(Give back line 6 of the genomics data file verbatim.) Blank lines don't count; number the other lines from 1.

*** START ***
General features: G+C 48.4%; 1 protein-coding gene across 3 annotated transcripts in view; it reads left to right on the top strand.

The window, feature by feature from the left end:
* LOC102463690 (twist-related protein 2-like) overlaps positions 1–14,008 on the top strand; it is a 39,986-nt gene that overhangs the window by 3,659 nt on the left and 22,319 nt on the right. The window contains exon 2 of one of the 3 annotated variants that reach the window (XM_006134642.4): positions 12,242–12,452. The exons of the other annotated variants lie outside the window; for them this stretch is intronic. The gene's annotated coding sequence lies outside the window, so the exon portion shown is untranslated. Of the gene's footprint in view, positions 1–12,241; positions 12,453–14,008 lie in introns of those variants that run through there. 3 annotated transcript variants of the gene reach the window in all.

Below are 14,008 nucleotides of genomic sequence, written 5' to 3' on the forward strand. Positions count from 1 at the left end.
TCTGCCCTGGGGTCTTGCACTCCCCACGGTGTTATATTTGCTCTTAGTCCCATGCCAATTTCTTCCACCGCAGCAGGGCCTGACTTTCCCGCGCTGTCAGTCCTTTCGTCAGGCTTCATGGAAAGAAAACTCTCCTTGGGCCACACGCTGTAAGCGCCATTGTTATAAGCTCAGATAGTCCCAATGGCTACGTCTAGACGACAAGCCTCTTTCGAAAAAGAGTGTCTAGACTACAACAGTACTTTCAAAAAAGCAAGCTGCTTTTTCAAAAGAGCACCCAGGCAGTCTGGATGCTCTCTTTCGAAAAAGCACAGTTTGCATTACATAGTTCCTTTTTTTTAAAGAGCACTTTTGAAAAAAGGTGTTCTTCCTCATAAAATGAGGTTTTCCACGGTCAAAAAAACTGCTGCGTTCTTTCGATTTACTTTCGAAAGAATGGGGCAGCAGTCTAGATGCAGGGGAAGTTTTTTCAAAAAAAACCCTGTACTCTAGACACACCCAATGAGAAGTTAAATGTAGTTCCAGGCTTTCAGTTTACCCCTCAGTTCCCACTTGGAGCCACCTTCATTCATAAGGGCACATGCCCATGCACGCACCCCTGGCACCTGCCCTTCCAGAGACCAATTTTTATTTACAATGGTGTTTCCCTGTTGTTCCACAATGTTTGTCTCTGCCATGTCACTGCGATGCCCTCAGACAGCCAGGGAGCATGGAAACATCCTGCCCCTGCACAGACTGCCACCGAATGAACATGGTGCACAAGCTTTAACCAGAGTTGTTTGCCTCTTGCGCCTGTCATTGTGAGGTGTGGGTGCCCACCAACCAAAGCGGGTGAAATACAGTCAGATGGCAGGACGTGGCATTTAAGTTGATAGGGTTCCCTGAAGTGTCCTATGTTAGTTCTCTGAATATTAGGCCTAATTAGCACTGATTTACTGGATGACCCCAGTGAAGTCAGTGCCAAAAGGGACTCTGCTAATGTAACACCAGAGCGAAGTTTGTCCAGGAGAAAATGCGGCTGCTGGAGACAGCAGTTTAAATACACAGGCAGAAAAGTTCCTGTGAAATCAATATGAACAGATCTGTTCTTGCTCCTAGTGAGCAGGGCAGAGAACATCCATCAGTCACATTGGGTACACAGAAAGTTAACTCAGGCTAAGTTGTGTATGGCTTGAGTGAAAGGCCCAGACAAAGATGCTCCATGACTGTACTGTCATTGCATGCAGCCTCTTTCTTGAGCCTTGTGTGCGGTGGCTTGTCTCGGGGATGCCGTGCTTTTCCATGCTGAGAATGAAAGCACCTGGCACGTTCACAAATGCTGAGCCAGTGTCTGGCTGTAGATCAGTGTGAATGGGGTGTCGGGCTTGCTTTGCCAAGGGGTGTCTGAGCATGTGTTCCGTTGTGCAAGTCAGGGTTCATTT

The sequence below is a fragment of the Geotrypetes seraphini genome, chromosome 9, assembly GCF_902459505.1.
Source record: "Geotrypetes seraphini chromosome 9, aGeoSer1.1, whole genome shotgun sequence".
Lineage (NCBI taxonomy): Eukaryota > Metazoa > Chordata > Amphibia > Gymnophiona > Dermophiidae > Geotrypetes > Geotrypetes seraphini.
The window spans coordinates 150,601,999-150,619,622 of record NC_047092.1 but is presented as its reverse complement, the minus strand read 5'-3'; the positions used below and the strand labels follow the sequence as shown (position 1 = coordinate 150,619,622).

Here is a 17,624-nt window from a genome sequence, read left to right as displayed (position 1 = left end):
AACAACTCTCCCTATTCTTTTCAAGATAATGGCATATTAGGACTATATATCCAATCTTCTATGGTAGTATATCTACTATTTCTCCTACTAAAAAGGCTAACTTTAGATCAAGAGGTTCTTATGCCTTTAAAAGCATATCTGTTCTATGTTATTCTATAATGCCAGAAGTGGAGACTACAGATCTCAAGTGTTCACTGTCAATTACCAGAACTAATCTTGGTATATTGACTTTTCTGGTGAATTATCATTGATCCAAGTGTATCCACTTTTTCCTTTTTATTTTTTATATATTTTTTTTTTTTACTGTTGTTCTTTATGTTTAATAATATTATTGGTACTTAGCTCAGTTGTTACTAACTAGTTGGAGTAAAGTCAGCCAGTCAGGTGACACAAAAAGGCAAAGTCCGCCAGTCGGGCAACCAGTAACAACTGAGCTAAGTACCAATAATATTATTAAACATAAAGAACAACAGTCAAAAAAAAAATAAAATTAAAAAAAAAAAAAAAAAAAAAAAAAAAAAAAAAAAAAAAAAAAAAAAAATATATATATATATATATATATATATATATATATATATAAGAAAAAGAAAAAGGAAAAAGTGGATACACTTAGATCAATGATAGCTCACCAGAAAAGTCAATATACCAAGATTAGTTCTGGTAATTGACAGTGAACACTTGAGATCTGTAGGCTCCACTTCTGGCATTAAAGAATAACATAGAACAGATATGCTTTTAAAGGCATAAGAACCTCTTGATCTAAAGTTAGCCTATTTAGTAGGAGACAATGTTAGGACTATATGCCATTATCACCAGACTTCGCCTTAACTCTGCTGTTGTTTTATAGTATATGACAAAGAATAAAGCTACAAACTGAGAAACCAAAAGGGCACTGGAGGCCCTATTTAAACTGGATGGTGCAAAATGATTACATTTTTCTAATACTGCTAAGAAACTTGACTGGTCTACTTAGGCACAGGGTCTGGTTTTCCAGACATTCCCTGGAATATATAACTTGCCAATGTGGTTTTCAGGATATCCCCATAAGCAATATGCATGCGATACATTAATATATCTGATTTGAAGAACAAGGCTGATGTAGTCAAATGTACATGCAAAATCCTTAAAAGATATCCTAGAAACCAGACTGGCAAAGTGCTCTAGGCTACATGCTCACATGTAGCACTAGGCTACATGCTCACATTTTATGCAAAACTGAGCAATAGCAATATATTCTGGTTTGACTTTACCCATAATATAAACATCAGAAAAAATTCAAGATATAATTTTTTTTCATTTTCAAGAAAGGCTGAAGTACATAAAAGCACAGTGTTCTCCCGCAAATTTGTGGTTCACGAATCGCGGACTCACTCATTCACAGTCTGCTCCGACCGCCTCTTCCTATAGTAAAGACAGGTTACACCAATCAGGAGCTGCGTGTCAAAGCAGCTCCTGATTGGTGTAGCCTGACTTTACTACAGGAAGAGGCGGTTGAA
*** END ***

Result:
The sequence below is a fragment of the Geotrypetes seraphini genome, chromosome 9, assembly GCF_902459505.1.